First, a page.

Znaczenie kwasu foliowego dla zdrowia organizmu człowieka
The importance of folic acid for the health of the human body
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Kwas foliowy jest niezbędny do właściwego funkcjonowania organizmu i zachowania homeostazy. Uczestniczy w metabolizmie kwasów nukleinowych, aminokwasów, syntezie pirymidyn i puryn. Syntetyczna postać kwasu foliowego nie wykazuje aktywności biologicznej. Przekształcana jest w szeregu reakcji do postaci folianów (L-5-MTHF) które, są transportowane do komórek, gdzie bierze udział w ważnych procesach biologicznych. Gen MTHFR odpowiedzialny jest za katalizę reakcji enzymatycznej: redukcję 5,10-metylenotetrahydrofolianu do aktywnej formy. Mutacja genu MTHFR 677C>T występuje nawet u 53% populacji czego konsekwencją jest zmniejszenie aktywności reduktazy – MTHFR nawet o 70%. Metafolina (aktywna forma) w przeciwieństwie do kwasu foliowego, aby zostać włączona do procesów metabolicznych w komórce, nie ulega redukcji, katalizowanej przez DHFR oraz MTHFR. Jest to istotne w szczególności dla osób, które mają mutację genu MTHFR oraz DHFR. Przyjmowanie niektórych leków osłabia wchłanialność kwasu foliowego. Kwas foliowy jest niezbędny do prawidłowego funkcjonowania organizmu człowieka a jego niedobór może indukować różne procesy chorobowe w organizmie, do których zaliczamy: powstawanie wad cewy nerwowej, zaburzenia w układzie nerwowym, niedokrwistość megaloblastyczną, negatywny wpływ na funkcjonowanie układu sercowo – naczyniowego oraz rozwój miażdżycy i nowotworów. Witamina ta bierze udział w powstawaniu ważnych neuroprzekaźników, takich jak: adrenalina, dopamina i noradrenalina, dlatego jej niedobór może prowadzić do powstania zaburzeń neuropsychiatrycznych. Niedobór kwasu foliowego sprzyja aktywacji protoonkogenów do onkogenów. Liczne badania kliniczne i dostępna literatura potwierdzają funkcję kwasu foliowego, że jest to niezbędny związek o wielokierunkowym działaniu biologicznym, który pełni istotną rolę w tkankach. Suplementacja metafoliną omija wieloetapowy proces metaboliczny w przeciwieństwie do nieaktywnej postaci kwasu foliowego.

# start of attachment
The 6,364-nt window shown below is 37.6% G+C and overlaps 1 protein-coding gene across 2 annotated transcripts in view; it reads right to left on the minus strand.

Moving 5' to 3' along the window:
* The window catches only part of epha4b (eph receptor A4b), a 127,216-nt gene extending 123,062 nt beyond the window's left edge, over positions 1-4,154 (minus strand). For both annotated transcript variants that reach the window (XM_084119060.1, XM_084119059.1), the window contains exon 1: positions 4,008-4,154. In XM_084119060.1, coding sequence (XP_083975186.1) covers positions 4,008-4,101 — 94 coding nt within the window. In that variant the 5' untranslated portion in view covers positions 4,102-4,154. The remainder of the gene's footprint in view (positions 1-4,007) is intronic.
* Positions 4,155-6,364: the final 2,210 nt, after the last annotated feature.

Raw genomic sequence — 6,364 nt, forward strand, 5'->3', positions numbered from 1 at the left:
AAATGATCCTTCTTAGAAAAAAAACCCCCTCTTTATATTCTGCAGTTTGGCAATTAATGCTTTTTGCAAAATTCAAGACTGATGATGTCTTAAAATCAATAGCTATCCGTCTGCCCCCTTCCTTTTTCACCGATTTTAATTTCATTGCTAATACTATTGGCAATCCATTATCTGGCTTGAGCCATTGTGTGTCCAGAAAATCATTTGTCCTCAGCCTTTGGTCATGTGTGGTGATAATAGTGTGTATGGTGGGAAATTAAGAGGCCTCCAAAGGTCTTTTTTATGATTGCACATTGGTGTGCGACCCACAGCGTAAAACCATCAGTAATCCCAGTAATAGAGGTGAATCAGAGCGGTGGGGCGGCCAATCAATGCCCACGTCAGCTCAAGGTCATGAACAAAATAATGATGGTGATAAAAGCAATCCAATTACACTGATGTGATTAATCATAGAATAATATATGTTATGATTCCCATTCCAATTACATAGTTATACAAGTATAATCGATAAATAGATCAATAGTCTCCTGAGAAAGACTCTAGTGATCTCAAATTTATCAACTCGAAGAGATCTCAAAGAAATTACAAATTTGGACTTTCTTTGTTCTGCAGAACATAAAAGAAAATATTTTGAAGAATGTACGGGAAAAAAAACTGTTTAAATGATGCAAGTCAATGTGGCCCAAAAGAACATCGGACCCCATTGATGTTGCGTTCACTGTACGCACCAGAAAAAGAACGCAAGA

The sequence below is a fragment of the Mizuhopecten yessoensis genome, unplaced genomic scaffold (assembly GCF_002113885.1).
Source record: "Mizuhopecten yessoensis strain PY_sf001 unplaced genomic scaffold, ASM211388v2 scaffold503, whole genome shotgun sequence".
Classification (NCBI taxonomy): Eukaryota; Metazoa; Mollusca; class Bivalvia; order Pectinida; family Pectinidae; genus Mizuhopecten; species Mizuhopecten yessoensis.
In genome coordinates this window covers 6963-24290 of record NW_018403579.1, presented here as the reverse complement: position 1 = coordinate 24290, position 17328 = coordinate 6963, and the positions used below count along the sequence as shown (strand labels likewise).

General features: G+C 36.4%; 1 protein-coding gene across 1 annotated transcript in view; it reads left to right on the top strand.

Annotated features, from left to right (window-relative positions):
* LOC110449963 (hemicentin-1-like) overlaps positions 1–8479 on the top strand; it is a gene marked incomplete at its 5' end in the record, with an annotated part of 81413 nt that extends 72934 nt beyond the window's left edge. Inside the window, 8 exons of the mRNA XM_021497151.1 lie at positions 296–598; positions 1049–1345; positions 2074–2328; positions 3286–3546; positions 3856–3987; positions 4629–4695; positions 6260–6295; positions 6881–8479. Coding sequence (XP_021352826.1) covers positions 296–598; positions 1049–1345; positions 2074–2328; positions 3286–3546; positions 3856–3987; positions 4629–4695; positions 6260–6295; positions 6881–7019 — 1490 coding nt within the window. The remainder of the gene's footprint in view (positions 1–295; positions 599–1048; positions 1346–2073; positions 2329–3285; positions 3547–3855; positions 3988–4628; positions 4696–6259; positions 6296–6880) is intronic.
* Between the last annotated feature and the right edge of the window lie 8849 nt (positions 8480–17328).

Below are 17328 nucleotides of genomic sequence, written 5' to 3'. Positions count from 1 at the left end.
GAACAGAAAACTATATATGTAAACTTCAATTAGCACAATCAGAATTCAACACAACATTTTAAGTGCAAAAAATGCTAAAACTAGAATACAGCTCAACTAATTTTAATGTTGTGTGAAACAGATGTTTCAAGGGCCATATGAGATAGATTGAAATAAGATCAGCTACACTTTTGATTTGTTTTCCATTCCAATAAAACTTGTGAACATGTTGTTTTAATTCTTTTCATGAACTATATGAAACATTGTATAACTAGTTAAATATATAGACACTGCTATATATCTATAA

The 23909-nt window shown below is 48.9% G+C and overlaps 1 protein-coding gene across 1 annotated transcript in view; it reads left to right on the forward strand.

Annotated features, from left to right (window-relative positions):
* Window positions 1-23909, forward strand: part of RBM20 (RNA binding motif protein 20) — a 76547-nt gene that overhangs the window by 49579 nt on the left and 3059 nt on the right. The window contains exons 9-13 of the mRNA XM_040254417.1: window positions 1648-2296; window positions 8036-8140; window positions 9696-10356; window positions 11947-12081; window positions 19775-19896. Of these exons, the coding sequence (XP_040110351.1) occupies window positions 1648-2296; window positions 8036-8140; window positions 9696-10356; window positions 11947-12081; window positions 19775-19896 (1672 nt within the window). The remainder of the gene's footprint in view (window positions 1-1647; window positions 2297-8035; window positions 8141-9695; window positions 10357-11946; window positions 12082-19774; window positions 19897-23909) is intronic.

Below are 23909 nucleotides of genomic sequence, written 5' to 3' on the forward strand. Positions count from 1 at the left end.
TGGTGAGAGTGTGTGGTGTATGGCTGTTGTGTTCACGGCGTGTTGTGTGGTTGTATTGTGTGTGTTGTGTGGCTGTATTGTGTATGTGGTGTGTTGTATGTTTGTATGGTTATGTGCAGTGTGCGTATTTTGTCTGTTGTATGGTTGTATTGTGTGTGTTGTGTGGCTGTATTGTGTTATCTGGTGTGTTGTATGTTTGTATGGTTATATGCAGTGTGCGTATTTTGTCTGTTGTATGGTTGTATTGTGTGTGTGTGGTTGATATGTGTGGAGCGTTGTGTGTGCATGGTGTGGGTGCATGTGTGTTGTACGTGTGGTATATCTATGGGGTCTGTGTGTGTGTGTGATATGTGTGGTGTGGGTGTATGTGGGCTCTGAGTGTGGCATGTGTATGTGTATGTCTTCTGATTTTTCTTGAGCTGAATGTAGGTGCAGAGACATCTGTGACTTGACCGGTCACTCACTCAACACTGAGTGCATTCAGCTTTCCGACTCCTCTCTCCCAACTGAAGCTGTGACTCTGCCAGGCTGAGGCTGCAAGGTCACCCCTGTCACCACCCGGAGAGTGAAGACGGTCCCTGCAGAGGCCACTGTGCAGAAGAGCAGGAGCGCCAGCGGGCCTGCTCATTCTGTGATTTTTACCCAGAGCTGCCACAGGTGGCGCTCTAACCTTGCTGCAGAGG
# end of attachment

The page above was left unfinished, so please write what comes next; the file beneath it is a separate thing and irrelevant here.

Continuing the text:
A well-balanced diet is undoubtedly a key factor to maintain your body's normal state of health. A deficiency or excess of any nutrient can cause negative effects on human health. Folic acid is one of the elements of the diet, which is often supplied in insufficient quantities. This vitamin and its derivatives participate in the metabolism of amino acids and nucleic acids. Therefore, it is necessary for the proper functioning of the body's cells and for maintaining homeostasis, especially of the nervous, circulatory and cardiovascular systems. The biological activity of folic acid and its derivatives essentially affects the metabolism of important amino acids, such as methionine, homocysteine, serine, glycine, pyrimidine and purine synthesis and DNA methylation. The synthetic form of folic acid (most oxidized), which can be found in fortified foods, dietary supplements or pharmaceuticals, does not show biological activity. It is transformed in a series of reactions with the participation of many enzymes to form folates, which differ in the number of glutamic acid residues and the degree of oxidation. The actively biological form is reduced folate (L-5-MTHF), which is transported together with the blood to cells where it undergoes biological processes important for our health. The MTHFR gene, coding for the enzyme protein of the same name - methylene tetrahydrofolate reductase, is located on chromosome 1 at the 1p36.3 locus. This protein is responsible for the catalysis of the enzymatic reaction, which is the reduction of 5,10-methylenetetrahydrofolate to L-5-methyltetrahydrofolate, i.e. the active form of folate. This form is necessary in the process of homocysteine degradation, in the aftermath remethylation to methionine. This protein is responsible for the catalysis of the enzymatic reaction, which is the reduction of 5,10-methylenetetrahydrofolate to L-5-methyltetrahydrofolate, i.e. the active form of folate. This form is necessary in the process of homocysteine degradation, in the aftermath remethylation to methionine. However, according to available literature, mutation of the MTHFR 677C> T gene occurs in even 53% of the population. Among carriers of the TT genotype, it can cause about 70% reduction of MTHFR reductase activity. It is especially dangerous for people who do not provide adequate amounts of folic acid along with their diet and for those who need a high amount of this vitamin, e.g. due to taking medications that reduce its absorption, i.e. metformin or oral contraceptives. Many people metabolize folic acid on insufficient levels. For medical reasons, not the mutation itself is a problem, but too low the folate levels. In recent years, there is more and more discussion about the active form of folic acid and the possibility of effective supplementation with metapholine, which is a combination of calcium with L-5-MTHFR. It is a natural and reduced form of folate, which hydrolized and then transforms into L-5-MTHFR. Metapholine, in comparison to folic acid, is not reduced to be incorporated into metabolic processes in the cell, which is catalyzed by DHFR and MTHFR enzymes. In addition, the absorption of the active form of folic acid is faster because some metabolic pathways are missed. This is particularly important for people who have a MTHFR gene mutation homozygous with 665C> T and / or 1298A> C polymorphism and a mutation of the DHFR gene with 458A> T polymorphism. Numerous clinical studies have confirmed the efficacy and safety of the active form of folic acid. In a study by Houghton et al., which was conducted among pregnant Canadian women, L-5-MTHFR was shown to be at least as effective in lowering homocysteine levels as folic acid supplementation. In addition, the active form of folic acid was more effective at storing folate in erythrocytes. In a study conducted by Lamers et al. on 135 women after a period of 24 weeks, L-5MTHR was shown to be a suitable alternative in reducing plasma homocysteine levels compared to folic acid and placebo. In addition, Bentley et al. analyzed the results of 112 pregnant women from the USA. Patients were assigned to two groups in which each took vitamin B12. In addition, in one of them women supplemented with L-5-MTHFR, and in the other - folic acid. The results showed that patients who supplemented the active form of folic acid not only had higher hemoglobin levels, but also less often had anemia. When analyzing clinical trials of patients with the MTHFR mutation, the same trend was observed. Metafoline increased plasma folate levels and decreased homocysteine levels. In one study on German women, there was a decrease in homocysteine levels and an increase in folate levels in both plasma and red blood cells in patients who supplemented the active form of folic acid. In another study involving Swiss patients with the current 677CC MTHFR or 677TT MTHFR mutation, it was demonstrated that using L-5-MTHFR significantly reduces homocysteine levels compared to folic acid. It is also worth mentioning that Prinz-Langenhol et al. in a study on women with the 677CC and 677TT mutations proved that the active form of folic acid has a better effect on increasing folate levels than folate. It is also worth mentioning that folic acid at high doses can mask ailments or even diseases caused by vitamin B12 deficiency. In addition, folic acid administered at high doses in patients with the MTHFR mutation is not reduced to an oxidized, inactive form and is not properly transported to plasma. Non-metabolised folic acid can be dangerous to the human body and contribute to the development of cancer. Supplementation, in particular the active form of folic acid, should be considered by patients who are carriers of the MTHFR or DHFR mutation. In addition, the use of stimulants such as alcohol or nicotine also negatively affects the absorption of this vitamin. Taking some medications weakens the absorption of folic acid - these include folic acid antagonists, anti-tuberculosis drugs, hormonal oral contraceptives, nonsteroidal anti-inflammatory drugs or metformin widely used. Folic acid is necessary for the proper functioning of the human body and its deficiency may induce various disease processes in the body, which include: the formation of neural tube defects, disorders in the nervous system, megaloblastic anemia, a negative effect on the functioning of the cardiovascular system and the development of atherosclerosis and cancer. More and more people have anemia, including megaloblastic anemia, which is characterized by abnormal nucleic acid synthesis. The consequence of too low folate levels is impaired red blood cell production, an increase in their volume, and premature death. Extremely dangerous is megaloblastic anemia, the so-called malignant anemia in pregnant women, as it can lead to serious complications such as hemorrhage, infection, and even intrauterine fetal death. A significant influence of folic acid on the functioning of the nervous system has been proven in many clinical studies. This vitamin is involved in the formation of important neurotransmitters such as: adrenaline, dopamine and noradrenaline, therefore its deficiency may lead to the development of neuropsychiatric disorders (dementia, epilepsy, depression and psychosis). These disorders are often caused by high levels of homocysteine, which is not properly metabolized to methionine due to folate deficiency. An excess of homocysteine, as a consequence, leads to atherosclerosis in the cerebral arteries and, as a result of insufficient blood supply, transient ischaemic attack occur, which can contribute to the development of dementia or Alzheimer's disease. Nutritional observations indicate that eating fresh vegetables rich in folic acid protects against the formation of some cancers, e.g. large intestine, breast, ovary, uterus, lungs, pancreas. Deficiency of folic acid promotes the activation of protooncogenes to oncogenes, which in consequence results in a decrease in the stability of cellular DNA. A study carried out by Giovannicci et al. showed that excessive alcohol consumption and folic acid deficiency associated with it increased the risk of developing colorectal cancer by almost four times. However, what cannot be overlooked, the results of clinical trials show us that very high doses and folic acid accumulation favor the development of some cancers. It is thought that excess of folic acid may lead to hypermethylation of DNA and, consequently, to inactivation of the suppressor genes responsible for controlling cell division. Women in the pre-contraceptive period, during pregnancy and breastfeeding are included in the group of people with a special need for folic acid, in whom deficiency can cause many negative effects. The presence of folic acid is necessary in the process of cell formation and growth in the developing fetus, especially when the neural tube is forming. Moreover adequate folic acid concentration decreases risk of fetal heart and urinary tract defects, and also reduces the occurrence of thrombosis and miscarriage in pregnant women. Steeweg-de Graaff J. et al. conducted evaluation of emotional and behavioral development at the age of 3 depending on the concentration of folates and homocysteine in the mother's blood plasma at an early stage of the pregnancy. It was noted that with insufficient folate supply, associated with a lack of or its late supplementation increases the risk of emotional problems in children. In addition, defects of the nervous system may occur as a result of dysfunction of folate metabolism. In its transformation pathway MTHFR reductase takes a particular role. Its reduced activity contributes to the impairment of folic acid metabolism, and the MTHFR gene - type 677CC is considered a risk factor for the development of neural tube defects. Randomized study compared pharmacokinetic parameters of [6S]-5-MTHF and folic acid in healthy women of childbearing age with different MTHFR genotypes (677TT n = 6, 677CC n = 8). Higher peak folate concentrations in plasma with [6S]-5-MTHF supplementation was found, in comparison with folic acid and not depending in the MTHFR genotype, as well as a shorter time needed to reach maximum concentration. In a different randomized, double-blind trial significantly higher folate levels in red blood cells were obtained in women receiving [6S]-5-MTHF. Studies confirm the hypothesis that nutritional deficiencies are of great importance in terms of fetal development. The results testify the need of folic acid supplementation, in which it is worth to consider the use of biologically active form, 12 weeks before planned pregnancy. In the second and third trimesters, the supplementation of folic acid is an important element in prevention of anemia caused by vitamin B12 and folic acid deficiency, i.e. megaloblastic anemia. Moreover, it was found that folic acid at a daily dose of 400 - 800 μg reduce the risk of fetal neural tube defects. In its guidelines, Polish Society of Gynecologists and Obstetricians (PTGiP) recommends supplementation of 400 μg / day of folic acid in women in low risk group in the pre-contraceptive period, pregnancy and during breastfeeding and supplementation of 800 μg/ day of folic acid in women in intermediate risk group and also high risk group in II and III trimester and during breastfeeding. It is worth emphasising that in most recent guidelines, PTGiP pays attention to the problem of folic acid metabolism and emphasizes the appropriateness of supplementation with its active form, especially at high doses. In folic acid metabolism, MTHFR catalyzes the synthesis to the active form of folate (L-5-MTHFR). It is necessary in the process of homocysteine degradation following remethylation to methionine. Unfortunately, as a result of inappropriate methylation, e.g. as a result of active form of folic acid deficiency, the concentration of homocysteine in the blood serum increases, which is responsible for various pathogenic processes in the body. Insufficient supply and improper metabolism of folic acid, as well as vitamins B6, B12 deficiency may be factors favorable for development of atherosclerosis and other diseases related to the cardiovascular system (e.g. heart attack, stroke, coronary artery disease). Excessively high concentration of homocysteine in the blood plasma, caused by disorders of its metabolic pathway in the body, is one of the reasons for the formation of atherosclerotic changes in blood vessels. Excess of homocysteine, with a simultaneous deficiency of folate and vitamin B12, damages the endothelium of blood vessels and increases oxidation processes, which are associated with the development of inflammation, oxidation of LDL cholesterol and change in the structure of the walls of blood vessels. In addition, the risk of developing peripheral thrombosis and hypertension increases. In the meta-analysis of Linda L. et al. it was found that high concentration of homocysteine is an independent factor of developing coronary heart disease. In the majority of studies, the risk of this disease is increased by 20% to 50% with every increase of concentration of homocysteine by 5 μmol /L in the blood of the examined persons. To ensure proper functioning of blood vessels and to reduce the risk of cardiovascular disease, one needs to provide adequate concentration of homocysteine in the body. Folates and their adequate supply with diet or supplementation play a key role in this process. Looking at the numerous clinical studies, available literature and the function of folic acid, it can be stated that it is an essential compound with multidirectional biological action, which is involved in the synthesis of amino acids and nucleic acids important for health. It plays an important role in tissues, such as: the fetus, hematopoietic system and gastrointestinal epithelium, in which cell divisions occur. For this reason, the presence of folic acid in the right amounts, ensures the proper functioning of our body. A deficiency of folic acid in the diet leads to a reduced concentration of folate in plasma and red blood cells. It is a condition that contributes to the formation of many serious diseases in our body and congenital neural tube defects in the fetus. As clinical studies have shown, the optimal concentration of folates in the blood reduces the risk of cardiovascular, circulatory, central nervous system diseases and certain types of cancer. To reduce the risk of diet-related diseases caused by folic acid deficiency, daily diet should be optimally balanced and contain products rich in natural folates. If diet is an insufficient source of folic acid, its supplementation should be considered, with the possible inclusion of its active form. Supplementation is recommended, in particular, for people with: megaloblastic anemia, diabetes mellitus, malabsorptions (e.g. Crohn's disease), alcoholism, malnutrition, neurodegenerative diseases (e.g. Alzheimer's disease), cardiovascular diseases, elevated homocysteine levels and using certain medications (e.g. oral contraceptives, metformin, methotrexate). It is also worth mentioning that metapholine supplementation bypasses the multistage metabolic process before incorporating folates into the cell cycle, as opposed to the inactive form of folic acid. This is particularly important for patients with the DHFR and MTHFR mutation, which depending on the polymorphism, may occur in up to 53% of the Caucasian population. Consequently, MTHFR reductase activity is reduced by up to 70%.